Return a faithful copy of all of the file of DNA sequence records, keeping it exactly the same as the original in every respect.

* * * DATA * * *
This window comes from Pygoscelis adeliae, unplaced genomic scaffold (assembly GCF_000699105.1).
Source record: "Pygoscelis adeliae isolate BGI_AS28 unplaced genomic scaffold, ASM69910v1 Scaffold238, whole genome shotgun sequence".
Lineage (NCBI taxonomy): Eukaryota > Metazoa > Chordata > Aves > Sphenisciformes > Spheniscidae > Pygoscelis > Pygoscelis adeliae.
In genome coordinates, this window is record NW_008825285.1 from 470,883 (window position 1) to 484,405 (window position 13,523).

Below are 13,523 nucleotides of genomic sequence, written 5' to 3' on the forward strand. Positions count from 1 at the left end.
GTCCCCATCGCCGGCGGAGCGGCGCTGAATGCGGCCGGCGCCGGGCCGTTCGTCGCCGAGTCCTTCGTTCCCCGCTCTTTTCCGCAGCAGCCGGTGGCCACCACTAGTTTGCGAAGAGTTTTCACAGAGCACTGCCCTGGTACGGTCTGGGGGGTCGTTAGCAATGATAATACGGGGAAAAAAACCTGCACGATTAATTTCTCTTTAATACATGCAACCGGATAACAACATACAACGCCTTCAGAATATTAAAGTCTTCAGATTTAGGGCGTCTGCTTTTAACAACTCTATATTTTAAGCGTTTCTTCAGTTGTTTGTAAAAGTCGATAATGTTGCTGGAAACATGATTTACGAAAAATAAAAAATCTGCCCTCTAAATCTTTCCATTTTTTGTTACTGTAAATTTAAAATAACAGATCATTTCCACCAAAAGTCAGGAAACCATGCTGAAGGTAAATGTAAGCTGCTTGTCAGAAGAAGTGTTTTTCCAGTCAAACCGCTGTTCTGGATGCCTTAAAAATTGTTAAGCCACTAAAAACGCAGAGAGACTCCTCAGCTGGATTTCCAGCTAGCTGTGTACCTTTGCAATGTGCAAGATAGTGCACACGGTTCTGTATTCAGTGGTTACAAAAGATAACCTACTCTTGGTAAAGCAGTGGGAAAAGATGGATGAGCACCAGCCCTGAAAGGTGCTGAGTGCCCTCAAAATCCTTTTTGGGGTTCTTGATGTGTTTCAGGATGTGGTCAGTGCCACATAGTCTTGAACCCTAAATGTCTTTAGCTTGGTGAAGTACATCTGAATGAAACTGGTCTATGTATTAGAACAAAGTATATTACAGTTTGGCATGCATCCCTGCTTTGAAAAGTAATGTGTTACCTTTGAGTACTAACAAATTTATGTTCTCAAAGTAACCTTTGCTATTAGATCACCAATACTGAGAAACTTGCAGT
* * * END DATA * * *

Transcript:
This window comes from Pygoscelis adeliae, unplaced genomic scaffold (assembly GCF_000699105.1).
Source record: "Pygoscelis adeliae isolate BGI_AS28 unplaced genomic scaffold, ASM69910v1 Scaffold238, whole genome shotgun sequence".
Lineage (NCBI taxonomy): Eukaryota > Metazoa > Chordata > Aves > Sphenisciformes > Spheniscidae > Pygoscelis > Pygoscelis adeliae.
In genome coordinates, this window is record NW_008825285.1 from 470,883 (window position 1) to 484,405 (window position 13,523).

Below are 13,523 nucleotides of genomic sequence, written 5' to 3' on the forward strand. Positions count from 1 at the left end.
GTCCCCATCGCCGGCGGAGCGGCGCTGAATGCGGCCGGCGCCGGGCCGTTCGTCGCCGAGTCCTTCGTTCCCCGCTCTTTTCCGCAGCAGCCGGTGGCCACCACTAGTTTGCGAAGAGTTTTCACAGAGCACTGCCCTGGTACGGTCTGGGGGGTCGTTAGCAATGATAATACGGGGAAAAAAACCTGCACGATTAATTTCTCTTTAATACATGCAACCGGATAACAACATACAACGCCTTCAGAATATTAAAGTCTTCAGATTTAGGGCGTCTGCTTTTAACAACTCTATATTTTAAGCGTTTCTTCAGTTGTTTGTAAAAGTCGATAATGTTGCTGGAAACATGATTTACGAAAAATAAAAAATCTGCCCTCTAAATCTTTCCATTTTTTGTTACTGTAAATTTAAAATAACAGATCATTTCCACCAAAAGTCAGGAAACCATGCTGAAGGTAAATGTAAGCTGCTTGTCAGAAGAAGTGTTTTTCCAGTCAAACCGCTGTTCTGGATGCCTTAAAAATTGTTAAGCCACTAAAAACGCAGAGAGACTCCTCAGCTGGATTTCCAGCTAGCTGTGTACCTTTGCAATGTGCAAGATAGTGCACACGGTTCTGTATTCAGTGGTTACAAAAGATAACCTACTCTTGGTAAAGCAGTGGGAAAAGATGGATGAGCACCAGCCCTGAAAGGTGCTGAGTGCCCTCAAAATCCTTTTTGGGGTTCTTGATGTGTTTCAGGATGTGGTCAGTGCCACATAGTCTTGAACCCTAAATGTCTTTAGCTTGGTGAAGTACATCTGAATGAAACTGGTCTATGTATTAGAACAAAGTATATTACAGTTTGGCATGCATCCCTGCTTTGAAAAGTAATGTGTTACCTTTGAGTACTAACAAATTTATGTTCTCAAAGTAACCTTTGCTATTAGATCACCAATACTGAGAAACTTGCAGT